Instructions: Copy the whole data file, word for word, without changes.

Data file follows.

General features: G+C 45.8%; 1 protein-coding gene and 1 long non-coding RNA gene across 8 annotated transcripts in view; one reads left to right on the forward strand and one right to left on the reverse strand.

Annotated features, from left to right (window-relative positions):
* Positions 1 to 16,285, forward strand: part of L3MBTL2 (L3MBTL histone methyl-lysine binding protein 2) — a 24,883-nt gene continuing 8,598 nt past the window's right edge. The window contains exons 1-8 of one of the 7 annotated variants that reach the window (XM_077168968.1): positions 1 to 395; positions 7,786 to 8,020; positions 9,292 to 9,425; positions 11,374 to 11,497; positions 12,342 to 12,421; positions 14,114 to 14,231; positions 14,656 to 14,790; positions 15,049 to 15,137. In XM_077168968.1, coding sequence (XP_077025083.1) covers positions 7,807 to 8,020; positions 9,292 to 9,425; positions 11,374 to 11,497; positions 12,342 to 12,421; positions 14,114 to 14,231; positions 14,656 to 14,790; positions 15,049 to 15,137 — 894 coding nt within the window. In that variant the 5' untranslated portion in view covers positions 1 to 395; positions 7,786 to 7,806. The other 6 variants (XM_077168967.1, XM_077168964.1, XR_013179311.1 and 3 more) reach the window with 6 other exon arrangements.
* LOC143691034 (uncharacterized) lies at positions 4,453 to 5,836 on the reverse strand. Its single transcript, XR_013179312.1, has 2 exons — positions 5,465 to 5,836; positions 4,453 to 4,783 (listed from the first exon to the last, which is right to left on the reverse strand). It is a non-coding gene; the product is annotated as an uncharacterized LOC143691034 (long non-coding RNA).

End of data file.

General features: G+C 45.8%; 1 protein-coding gene and 1 long non-coding RNA gene across 8 annotated transcripts in view; one reads left to right on the forward strand and one right to left on the reverse strand.

Annotated features, from left to right (window-relative positions):
* Positions 1 to 16,285, forward strand: part of L3MBTL2 (L3MBTL histone methyl-lysine binding protein 2) — a 24,883-nt gene continuing 8,598 nt past the window's right edge. The window contains exons 1-8 of one of the 7 annotated variants that reach the window (XM_077168968.1): positions 1 to 395; positions 7,786 to 8,020; positions 9,292 to 9,425; positions 11,374 to 11,497; positions 12,342 to 12,421; positions 14,114 to 14,231; positions 14,656 to 14,790; positions 15,049 to 15,137. In XM_077168968.1, coding sequence (XP_077025083.1) covers positions 7,807 to 8,020; positions 9,292 to 9,425; positions 11,374 to 11,497; positions 12,342 to 12,421; positions 14,114 to 14,231; positions 14,656 to 14,790; positions 15,049 to 15,137 — 894 coding nt within the window. In that variant the 5' untranslated portion in view covers positions 1 to 395; positions 7,786 to 7,806. The other 6 variants (XM_077168967.1, XM_077168964.1, XR_013179311.1 and 3 more) reach the window with 6 other exon arrangements.
* LOC143691034 (uncharacterized) lies at positions 4,453 to 5,836 on the reverse strand. Its single transcript, XR_013179312.1, has 2 exons — positions 5,465 to 5,836; positions 4,453 to 4,783 (listed from the first exon to the last, which is right to left on the reverse strand). It is a non-coding gene; the product is annotated as an uncharacterized LOC143691034 (long non-coding RNA).